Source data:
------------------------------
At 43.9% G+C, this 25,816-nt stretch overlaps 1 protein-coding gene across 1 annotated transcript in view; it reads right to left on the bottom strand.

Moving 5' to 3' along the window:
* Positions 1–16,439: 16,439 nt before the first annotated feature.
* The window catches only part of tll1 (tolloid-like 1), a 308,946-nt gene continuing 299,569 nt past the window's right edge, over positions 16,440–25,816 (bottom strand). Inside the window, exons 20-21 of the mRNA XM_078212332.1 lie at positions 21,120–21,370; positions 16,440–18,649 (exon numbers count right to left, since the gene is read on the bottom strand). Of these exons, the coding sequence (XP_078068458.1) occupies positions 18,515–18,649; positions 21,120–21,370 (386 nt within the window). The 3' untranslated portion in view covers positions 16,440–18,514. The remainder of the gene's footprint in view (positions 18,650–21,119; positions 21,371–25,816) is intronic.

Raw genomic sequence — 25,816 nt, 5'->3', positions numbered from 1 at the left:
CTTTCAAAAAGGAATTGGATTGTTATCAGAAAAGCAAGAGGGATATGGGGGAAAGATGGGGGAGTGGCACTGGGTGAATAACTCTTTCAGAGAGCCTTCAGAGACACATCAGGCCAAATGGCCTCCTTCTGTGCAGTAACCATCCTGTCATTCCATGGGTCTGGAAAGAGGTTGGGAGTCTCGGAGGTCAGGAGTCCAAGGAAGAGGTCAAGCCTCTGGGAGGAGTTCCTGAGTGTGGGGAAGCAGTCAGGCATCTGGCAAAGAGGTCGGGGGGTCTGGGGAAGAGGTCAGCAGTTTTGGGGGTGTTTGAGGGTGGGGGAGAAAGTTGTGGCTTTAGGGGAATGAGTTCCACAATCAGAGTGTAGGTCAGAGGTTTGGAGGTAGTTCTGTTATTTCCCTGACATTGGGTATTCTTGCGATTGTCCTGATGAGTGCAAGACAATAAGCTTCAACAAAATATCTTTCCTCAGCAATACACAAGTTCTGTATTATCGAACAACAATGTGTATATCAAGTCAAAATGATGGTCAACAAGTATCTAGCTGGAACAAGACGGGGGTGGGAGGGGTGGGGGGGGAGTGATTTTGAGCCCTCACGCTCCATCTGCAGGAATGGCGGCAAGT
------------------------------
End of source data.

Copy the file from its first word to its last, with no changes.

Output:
At 43.9% G+C, this 25,816-nt stretch overlaps 1 protein-coding gene across 1 annotated transcript in view; it reads right to left on the bottom strand.

Moving 5' to 3' along the window:
* Positions 1–16,439: 16,439 nt before the first annotated feature.
* The window catches only part of tll1 (tolloid-like 1), a 308,946-nt gene continuing 299,569 nt past the window's right edge, over positions 16,440–25,816 (bottom strand). Inside the window, exons 20-21 of the mRNA XM_078212332.1 lie at positions 21,120–21,370; positions 16,440–18,649 (exon numbers count right to left, since the gene is read on the bottom strand). Of these exons, the coding sequence (XP_078068458.1) occupies positions 18,515–18,649; positions 21,120–21,370 (386 nt within the window). The 3' untranslated portion in view covers positions 16,440–18,514. The remainder of the gene's footprint in view (positions 18,650–21,119; positions 21,371–25,816) is intronic.

Raw genomic sequence — 25,816 nt, 5'->3', positions numbered from 1 at the left:
CTTTCAAAAAGGAATTGGATTGTTATCAGAAAAGCAAGAGGGATATGGGGGAAAGATGGGGGAGTGGCACTGGGTGAATAACTCTTTCAGAGAGCCTTCAGAGACACATCAGGCCAAATGGCCTCCTTCTGTGCAGTAACCATCCTGTCATTCCATGGGTCTGGAAAGAGGTTGGGAGTCTCGGAGGTCAGGAGTCCAAGGAAGAGGTCAAGCCTCTGGGAGGAGTTCCTGAGTGTGGGGAAGCAGTCAGGCATCTGGCAAAGAGGTCGGGGGGTCTGGGGAAGAGGTCAGCAGTTTTGGGGGTGTTTGAGGGTGGGGGAGAAAGTTGTGGCTTTAGGGGAATGAGTTCCACAATCAGAGTGTAGGTCAGAGGTTTGGAGGTAGTTCTGTTATTTCCCTGACATTGGGTATTCTTGCGATTGTCCTGATGAGTGCAAGACAATAAGCTTCAACAAAATATCTTTCCTCAGCAATACACAAGTTCTGTATTATCGAACAACAATGTGTATATCAAGTCAAAATGATGGTCAACAAGTATCTAGCTGGAACAAGACGGGGGTGGGAGGGGTGGGGGGGGAGTGATTTTGAGCCCTCACGCTCCATCTGCAGGAATGGCGGCAAGT